With this in mind, what does African American religious culture look like? How does it feel? How do we know when we have encountered it? A more definitive answer lies in material culture, such as arts and music. In “The Criteria of Negro Art,” which was written twenty-three years after Souls, DuBois calls on artists to define themselves and break from the constraints of Eurocentric notions of African inferiority. In some ways the ex-slaves were as if they had never left Africa in the eyes of the of their captors and oppressors. The newly emancipated nation of people would never be real Americans in the eyes of the European Americans who once enslaved them.

African American religious culture is a response to the question “who am I?” Geographically displaced artists demonstrated answers to African American cultural and religious practices and embodied questions and answers in their artistic practices. Dubois’s “Criteria of Negro Art” influenced the Harlem Renaissance and such artists as Langston Hughes and Jacob Lawrence (DuBois). This period is crucial because it marks a shift when African American artists began to use double consciousness to expand on both African and American roots. Michael D. Harris pointed to a model that acknowledges the double consciousness that DuBois and his generation found so problematic (Harris 45). Harris notes further that artists, like Lawrence, made visits to Africa in order to bridge their understanding of the “African side” of their consciousness (Harris 45). Rather than advocating a rift and jettisoning the African for the American, artists then and now expand their knowledge of both sides of their consciousness. They learned canonical European practices and African practices that enriched their art in ways that created a solution to the “Negro problem.”

The African roots of African American religious culture began in a hellacious state of existence. It was defined by tragedy and loss created by a slave trade that refused to acknowledge Africans as human beings. Their culture was denigrated and they were despised. DuBois in his impassioned essays urged African Americans to deny European deceptions of religion and false selfhood. The fact that DuBois places the term “Negro problem” in quotes, indicates his oxymoronic style of saying something in an ironic way by using two words to contradict each other. DuBois never considered himself a problem. Out of all of the issues of racism that existed for African Americans, DuBois notes it as a source of inspiration rather than a hindrance saying:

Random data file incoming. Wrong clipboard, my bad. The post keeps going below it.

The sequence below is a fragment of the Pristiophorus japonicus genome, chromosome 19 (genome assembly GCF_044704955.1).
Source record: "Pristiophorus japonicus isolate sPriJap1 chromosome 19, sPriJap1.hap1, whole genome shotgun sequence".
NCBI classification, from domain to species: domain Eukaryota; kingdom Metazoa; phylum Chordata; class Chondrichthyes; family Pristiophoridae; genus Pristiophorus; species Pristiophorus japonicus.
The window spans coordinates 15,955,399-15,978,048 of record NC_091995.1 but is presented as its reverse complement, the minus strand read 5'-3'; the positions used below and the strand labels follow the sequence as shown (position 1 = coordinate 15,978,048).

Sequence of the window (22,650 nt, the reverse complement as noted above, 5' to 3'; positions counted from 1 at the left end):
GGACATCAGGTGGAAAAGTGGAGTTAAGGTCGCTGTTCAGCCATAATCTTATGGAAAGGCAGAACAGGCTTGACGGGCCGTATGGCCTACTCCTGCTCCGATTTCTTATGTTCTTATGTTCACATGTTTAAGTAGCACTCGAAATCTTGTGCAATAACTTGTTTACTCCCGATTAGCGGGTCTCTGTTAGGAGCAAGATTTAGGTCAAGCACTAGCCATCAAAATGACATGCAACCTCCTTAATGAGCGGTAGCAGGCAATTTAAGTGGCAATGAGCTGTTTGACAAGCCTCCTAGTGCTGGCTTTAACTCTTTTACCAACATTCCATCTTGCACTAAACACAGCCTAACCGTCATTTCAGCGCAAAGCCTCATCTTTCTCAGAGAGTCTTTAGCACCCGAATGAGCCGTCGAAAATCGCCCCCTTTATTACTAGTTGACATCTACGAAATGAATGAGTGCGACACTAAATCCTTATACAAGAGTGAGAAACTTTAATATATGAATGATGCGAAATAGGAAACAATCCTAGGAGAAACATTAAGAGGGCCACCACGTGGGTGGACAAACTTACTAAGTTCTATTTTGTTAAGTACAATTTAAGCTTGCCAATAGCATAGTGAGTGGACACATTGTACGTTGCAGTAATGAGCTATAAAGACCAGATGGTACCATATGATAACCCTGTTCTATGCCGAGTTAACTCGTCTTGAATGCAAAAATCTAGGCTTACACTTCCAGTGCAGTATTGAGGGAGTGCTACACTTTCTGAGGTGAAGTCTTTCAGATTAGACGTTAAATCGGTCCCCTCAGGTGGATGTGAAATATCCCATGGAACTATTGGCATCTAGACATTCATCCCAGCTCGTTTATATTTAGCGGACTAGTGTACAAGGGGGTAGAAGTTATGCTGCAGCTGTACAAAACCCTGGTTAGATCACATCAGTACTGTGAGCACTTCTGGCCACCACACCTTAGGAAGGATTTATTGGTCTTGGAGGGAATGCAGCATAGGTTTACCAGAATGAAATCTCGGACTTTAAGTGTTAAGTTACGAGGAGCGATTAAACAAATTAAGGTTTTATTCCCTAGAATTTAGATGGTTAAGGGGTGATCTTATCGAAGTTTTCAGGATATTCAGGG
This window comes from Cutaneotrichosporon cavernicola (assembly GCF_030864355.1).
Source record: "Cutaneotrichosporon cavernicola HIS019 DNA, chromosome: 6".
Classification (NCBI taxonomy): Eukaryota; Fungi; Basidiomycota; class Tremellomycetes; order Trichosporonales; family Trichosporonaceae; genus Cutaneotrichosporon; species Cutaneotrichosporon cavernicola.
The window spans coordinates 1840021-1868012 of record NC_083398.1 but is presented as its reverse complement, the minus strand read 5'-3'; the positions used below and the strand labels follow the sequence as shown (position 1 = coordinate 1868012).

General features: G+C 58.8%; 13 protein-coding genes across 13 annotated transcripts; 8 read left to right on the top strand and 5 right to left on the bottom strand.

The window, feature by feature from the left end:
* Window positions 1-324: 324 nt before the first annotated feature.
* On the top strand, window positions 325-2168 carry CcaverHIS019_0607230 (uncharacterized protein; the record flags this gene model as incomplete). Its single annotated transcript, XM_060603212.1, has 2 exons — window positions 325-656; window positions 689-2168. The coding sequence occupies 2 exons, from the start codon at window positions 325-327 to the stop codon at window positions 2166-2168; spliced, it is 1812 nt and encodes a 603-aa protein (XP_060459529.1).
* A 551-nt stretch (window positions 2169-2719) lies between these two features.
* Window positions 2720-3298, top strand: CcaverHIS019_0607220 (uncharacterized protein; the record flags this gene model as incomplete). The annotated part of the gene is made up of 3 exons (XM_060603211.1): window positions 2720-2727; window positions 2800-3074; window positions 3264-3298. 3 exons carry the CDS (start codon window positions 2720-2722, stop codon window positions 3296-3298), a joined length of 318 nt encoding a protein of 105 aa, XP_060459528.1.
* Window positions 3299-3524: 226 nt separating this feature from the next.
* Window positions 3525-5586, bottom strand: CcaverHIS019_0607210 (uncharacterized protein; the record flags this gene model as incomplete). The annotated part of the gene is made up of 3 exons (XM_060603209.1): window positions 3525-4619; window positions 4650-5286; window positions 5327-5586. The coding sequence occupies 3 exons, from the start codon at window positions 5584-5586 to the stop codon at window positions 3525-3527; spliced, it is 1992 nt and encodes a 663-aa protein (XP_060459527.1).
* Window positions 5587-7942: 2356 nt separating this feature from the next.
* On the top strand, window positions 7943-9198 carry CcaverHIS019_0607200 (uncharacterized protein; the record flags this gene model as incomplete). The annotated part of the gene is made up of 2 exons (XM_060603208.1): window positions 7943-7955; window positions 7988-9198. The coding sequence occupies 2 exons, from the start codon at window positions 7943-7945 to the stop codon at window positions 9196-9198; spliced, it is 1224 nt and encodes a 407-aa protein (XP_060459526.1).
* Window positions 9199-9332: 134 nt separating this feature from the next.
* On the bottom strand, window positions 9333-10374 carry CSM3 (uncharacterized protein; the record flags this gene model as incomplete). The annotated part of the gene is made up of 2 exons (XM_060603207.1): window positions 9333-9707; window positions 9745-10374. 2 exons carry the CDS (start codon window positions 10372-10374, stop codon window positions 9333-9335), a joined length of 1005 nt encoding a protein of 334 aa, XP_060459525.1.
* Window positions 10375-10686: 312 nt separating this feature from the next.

“Such is the true and stirring stuff of which Romance is born and from this stuff come the stirrings of men who are beginning to remember that this kind of material is theirs: and this vital life of their own kind is beckoning them on” (DuBois).
He never saw the state of the African American religious culture as a problem but rather a series of solutions. The Harlem Renaissance revealed solutions and they continue to unfold even now as African American artists respond to a dual consciousness by incorporating religious experiences of then and now, here and there.

Bibliography
“Double consciousness.” The Oxford English Dictionary (1989).
DuBois, William Edward Burghardt. “Criteria of Negro Art.” The Crisis 32 (1926): 290-297.
—. The Souls of Black Folk. New York: Penguin Books, 1995.
Farrington, Lisa E. Creating Their Own Image: The History of African-American Women Artists. Oxford: Oxford University Press, 2005.
—. “Reinventing Herself: The Black Female Nude.” Women’s Art Journal 24.2 (2003-2004): 15-23.
Harris, Michael D. “From Double Consciousness to Double Vision: The Africentric Artist.” African Arts 27.2 (1994): 44-53, 94-95.
Lemons, Gary L. “Womanism in the Name of the “Father” W.E.B. DuBois and the Problematics of Race, Patriarchy, and Art.” Phylon 49.3 (2001): 185-202.
Long, Charles H. “Religion, Discourse, and Hermeneutics: New Approaches in the Study of Religion.” (n.d.): 1-26.
—. Significations. Philadelphia: Fortress, 1986.
Owen-Workman, Michelle A. and Stephen Bennett Phillips. Readers, Advisors, and Storefront Churches: Renee Stout a Mid-Career Retrospective. Seattle: University of Washington Press, 2002.
Pinder, Kymberly N. “Our Father, God; Our Brother; or Are We Bastard Kin?: Images of Christ in African American Painting.” African American Review 31.2 (1997): 223.
Prothero, Stephen. “Black Moses.” Prothero, Stephen. American Jesus: How the Son of God Became a National Icon. New York: Farrar, Straus, and Girooux, 2003. 200-228.
Stott, Annette. “Transformative Triptychs in Multicultural America.” Art Journal 57.1 (1998): 55-63.
Thompson, Robert Farris. Flash of the Spirit. New York: Vintage Books, 1983.
—. “Illuminating Spirits: Astonishment and Powere at the National Museum of African Art.” African Arts 26.4 (1993): 60-69.

All Rights Reserved Theme by 404 THEME.